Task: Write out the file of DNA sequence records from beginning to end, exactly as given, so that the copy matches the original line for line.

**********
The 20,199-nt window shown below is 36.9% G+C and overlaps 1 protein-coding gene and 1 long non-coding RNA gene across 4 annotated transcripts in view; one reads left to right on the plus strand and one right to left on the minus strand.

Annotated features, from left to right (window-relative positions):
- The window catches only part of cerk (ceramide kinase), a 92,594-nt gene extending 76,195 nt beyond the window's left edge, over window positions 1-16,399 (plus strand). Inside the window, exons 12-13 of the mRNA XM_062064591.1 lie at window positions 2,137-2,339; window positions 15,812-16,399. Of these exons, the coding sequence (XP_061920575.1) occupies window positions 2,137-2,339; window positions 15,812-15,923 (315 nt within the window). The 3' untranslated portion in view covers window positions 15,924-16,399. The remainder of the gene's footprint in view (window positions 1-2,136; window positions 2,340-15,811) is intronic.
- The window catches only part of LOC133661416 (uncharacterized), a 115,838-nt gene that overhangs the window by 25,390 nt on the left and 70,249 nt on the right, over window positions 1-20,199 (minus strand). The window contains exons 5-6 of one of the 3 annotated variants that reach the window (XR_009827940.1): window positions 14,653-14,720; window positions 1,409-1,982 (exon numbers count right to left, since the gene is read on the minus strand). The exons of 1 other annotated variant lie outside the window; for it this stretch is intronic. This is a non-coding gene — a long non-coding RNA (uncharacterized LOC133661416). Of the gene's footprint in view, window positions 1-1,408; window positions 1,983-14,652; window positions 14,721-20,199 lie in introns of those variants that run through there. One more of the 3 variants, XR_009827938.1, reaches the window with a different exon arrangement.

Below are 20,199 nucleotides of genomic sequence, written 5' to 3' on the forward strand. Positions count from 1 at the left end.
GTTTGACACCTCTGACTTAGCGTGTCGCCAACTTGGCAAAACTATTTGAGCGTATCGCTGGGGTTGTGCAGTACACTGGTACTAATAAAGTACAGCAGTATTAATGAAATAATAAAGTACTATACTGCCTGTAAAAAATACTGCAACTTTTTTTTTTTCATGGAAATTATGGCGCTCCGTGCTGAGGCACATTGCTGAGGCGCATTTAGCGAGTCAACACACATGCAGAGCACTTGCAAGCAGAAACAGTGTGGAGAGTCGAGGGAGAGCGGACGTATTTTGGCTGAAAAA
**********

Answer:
The 20,199-nt window shown below is 36.9% G+C and overlaps 1 protein-coding gene and 1 long non-coding RNA gene across 4 annotated transcripts in view; one reads left to right on the plus strand and one right to left on the minus strand.

Annotated features, from left to right (window-relative positions):
- The window catches only part of cerk (ceramide kinase), a 92,594-nt gene extending 76,195 nt beyond the window's left edge, over window positions 1-16,399 (plus strand). Inside the window, exons 12-13 of the mRNA XM_062064591.1 lie at window positions 2,137-2,339; window positions 15,812-16,399. Of these exons, the coding sequence (XP_061920575.1) occupies window positions 2,137-2,339; window positions 15,812-15,923 (315 nt within the window). The 3' untranslated portion in view covers window positions 15,924-16,399. The remainder of the gene's footprint in view (window positions 1-2,136; window positions 2,340-15,811) is intronic.
- The window catches only part of LOC133661416 (uncharacterized), a 115,838-nt gene that overhangs the window by 25,390 nt on the left and 70,249 nt on the right, over window positions 1-20,199 (minus strand). The window contains exons 5-6 of one of the 3 annotated variants that reach the window (XR_009827940.1): window positions 14,653-14,720; window positions 1,409-1,982 (exon numbers count right to left, since the gene is read on the minus strand). The exons of 1 other annotated variant lie outside the window; for it this stretch is intronic. This is a non-coding gene — a long non-coding RNA (uncharacterized LOC133661416). Of the gene's footprint in view, window positions 1-1,408; window positions 1,983-14,652; window positions 14,721-20,199 lie in introns of those variants that run through there. One more of the 3 variants, XR_009827938.1, reaches the window with a different exon arrangement.

Below are 20,199 nucleotides of genomic sequence, written 5' to 3' on the forward strand. Positions count from 1 at the left end.
GTTTGACACCTCTGACTTAGCGTGTCGCCAACTTGGCAAAACTATTTGAGCGTATCGCTGGGGTTGTGCAGTACACTGGTACTAATAAAGTACAGCAGTATTAATGAAATAATAAAGTACTATACTGCCTGTAAAAAATACTGCAACTTTTTTTTTTTCATGGAAATTATGGCGCTCCGTGCTGAGGCACATTGCTGAGGCGCATTTAGCGAGTCAACACACATGCAGAGCACTTGCAAGCAGAAACAGTGTGGAGAGTCGAGGGAGAGCGGACGTATTTTGGCTGAAAAA